The Animal Health Section of the Vermont Agency of Agriculture, Food & Markets conducts free testing for avian influenza and Salmonella pullorum at Fairs, bird swaps and other poultry commingling events. When arriving at the bird swap, it is the bird owner’s responsibility to check in at the Animal Health Section bird testing station and have all eligible birds tested before selling them at the event. During check in, an Animal Health Section Specialist will provide you with a sales log form. These log forms be accurately completed by the bird owner and returned to an Animal Health Specialist at the conclusion of the bird swap.
Salmonella pullorum testing
Salmonella testing is required for exhibition or sale of domestic fowl at any fair, show, meet or any event where such fowl are assembled. This testing entails drawing a small droplet of blood from the underside of the bird’s wing and using a stained antigen reagent that will react immediately if the Salmonella bacterium is present. Because animal traceability is an important component of this testing, all birds tested are provided with a metal leg band, which is numbered for tracking purposes and is linked to the owner of record.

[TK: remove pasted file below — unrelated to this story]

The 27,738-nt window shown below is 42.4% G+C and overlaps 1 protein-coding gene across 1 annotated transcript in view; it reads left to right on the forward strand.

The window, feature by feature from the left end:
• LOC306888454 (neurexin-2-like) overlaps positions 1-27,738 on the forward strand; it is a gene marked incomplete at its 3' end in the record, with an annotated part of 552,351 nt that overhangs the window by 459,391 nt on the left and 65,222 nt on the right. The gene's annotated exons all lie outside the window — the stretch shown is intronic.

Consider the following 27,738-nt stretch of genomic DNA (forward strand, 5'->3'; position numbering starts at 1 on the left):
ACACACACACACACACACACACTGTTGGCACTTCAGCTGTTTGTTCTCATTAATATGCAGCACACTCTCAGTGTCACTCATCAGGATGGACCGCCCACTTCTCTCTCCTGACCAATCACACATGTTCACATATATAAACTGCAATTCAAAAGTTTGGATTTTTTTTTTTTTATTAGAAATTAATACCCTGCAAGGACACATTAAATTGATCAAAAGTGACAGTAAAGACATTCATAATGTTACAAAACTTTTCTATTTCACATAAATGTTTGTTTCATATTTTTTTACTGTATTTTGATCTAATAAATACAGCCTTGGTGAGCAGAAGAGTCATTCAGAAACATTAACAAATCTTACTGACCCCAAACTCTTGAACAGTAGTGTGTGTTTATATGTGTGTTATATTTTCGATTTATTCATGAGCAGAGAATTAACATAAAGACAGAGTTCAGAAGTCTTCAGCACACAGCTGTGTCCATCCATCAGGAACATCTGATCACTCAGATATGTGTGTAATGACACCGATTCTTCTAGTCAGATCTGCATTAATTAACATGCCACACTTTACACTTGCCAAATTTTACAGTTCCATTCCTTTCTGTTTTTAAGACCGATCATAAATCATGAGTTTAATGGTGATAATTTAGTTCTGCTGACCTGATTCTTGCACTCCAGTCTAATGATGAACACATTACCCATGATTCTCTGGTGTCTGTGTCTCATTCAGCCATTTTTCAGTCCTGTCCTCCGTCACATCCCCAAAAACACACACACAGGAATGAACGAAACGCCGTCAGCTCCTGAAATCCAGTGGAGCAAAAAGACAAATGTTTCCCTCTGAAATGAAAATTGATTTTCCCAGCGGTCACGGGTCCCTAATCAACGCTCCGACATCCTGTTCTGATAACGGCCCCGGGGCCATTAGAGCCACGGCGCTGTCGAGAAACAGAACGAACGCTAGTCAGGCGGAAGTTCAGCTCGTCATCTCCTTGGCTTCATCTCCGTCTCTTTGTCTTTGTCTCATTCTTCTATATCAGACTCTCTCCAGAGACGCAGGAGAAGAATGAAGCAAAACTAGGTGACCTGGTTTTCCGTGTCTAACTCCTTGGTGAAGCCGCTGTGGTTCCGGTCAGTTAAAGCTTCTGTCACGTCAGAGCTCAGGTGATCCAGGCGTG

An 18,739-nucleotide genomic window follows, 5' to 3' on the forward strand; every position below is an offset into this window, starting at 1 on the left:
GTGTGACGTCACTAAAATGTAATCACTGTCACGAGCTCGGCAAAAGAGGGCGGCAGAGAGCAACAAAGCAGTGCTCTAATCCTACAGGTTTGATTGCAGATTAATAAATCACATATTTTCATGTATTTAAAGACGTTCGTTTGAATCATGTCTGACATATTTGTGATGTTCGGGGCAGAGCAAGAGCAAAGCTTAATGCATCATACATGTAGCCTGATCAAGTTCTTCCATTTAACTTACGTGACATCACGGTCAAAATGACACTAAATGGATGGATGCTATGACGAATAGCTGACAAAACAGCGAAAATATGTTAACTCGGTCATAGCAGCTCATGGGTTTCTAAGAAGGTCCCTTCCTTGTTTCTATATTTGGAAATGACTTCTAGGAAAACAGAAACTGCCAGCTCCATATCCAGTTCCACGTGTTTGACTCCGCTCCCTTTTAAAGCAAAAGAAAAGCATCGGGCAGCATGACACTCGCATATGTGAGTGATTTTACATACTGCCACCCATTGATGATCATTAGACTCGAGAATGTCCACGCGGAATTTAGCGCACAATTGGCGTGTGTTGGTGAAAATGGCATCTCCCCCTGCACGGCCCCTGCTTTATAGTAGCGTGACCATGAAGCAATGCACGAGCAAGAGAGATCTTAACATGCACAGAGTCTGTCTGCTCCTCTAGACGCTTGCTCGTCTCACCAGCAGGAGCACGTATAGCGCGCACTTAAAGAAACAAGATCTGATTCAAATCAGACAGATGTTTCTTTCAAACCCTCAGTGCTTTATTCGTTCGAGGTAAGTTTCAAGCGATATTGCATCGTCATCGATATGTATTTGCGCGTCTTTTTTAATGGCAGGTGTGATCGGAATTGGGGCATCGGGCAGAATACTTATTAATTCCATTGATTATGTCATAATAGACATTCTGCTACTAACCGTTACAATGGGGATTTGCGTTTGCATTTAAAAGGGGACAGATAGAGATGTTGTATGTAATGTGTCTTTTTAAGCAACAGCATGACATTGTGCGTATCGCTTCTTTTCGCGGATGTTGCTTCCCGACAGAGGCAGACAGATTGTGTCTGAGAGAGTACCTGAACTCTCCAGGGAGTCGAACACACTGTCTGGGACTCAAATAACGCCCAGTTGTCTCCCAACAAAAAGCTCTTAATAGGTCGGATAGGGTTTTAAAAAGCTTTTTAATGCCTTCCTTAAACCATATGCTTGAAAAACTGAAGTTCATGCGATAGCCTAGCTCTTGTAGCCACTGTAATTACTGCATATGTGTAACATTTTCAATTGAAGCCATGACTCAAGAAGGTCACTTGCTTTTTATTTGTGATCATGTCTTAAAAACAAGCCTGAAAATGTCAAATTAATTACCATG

Birds that are required to be tested include turkeys, chickens, guinea fowl, peacocks, and pheasants which are twenty (20) weeks of age and older. Waterfowl such as geese and ducks are not subject to the PT testing requirement.
Avian Influenza testing
Avian influenza (AI) is a contagious viral disease that affects wild and domestic birds. AI infection in domestic chicken, duck and turkey flocks can result in high morbidity and mortality. More information about this disease and the National AI Surveillance program. Testing for avian influenza entails swabbing the inside of the bird’s mouth and sending the swabs to a laboratory for analysis.
Information regarding the USDA National Poultry Improvement Plan.
Questions regarding the Animal Health Section's involvement in testing Vermont poultry should be directed to the Animal Health Office.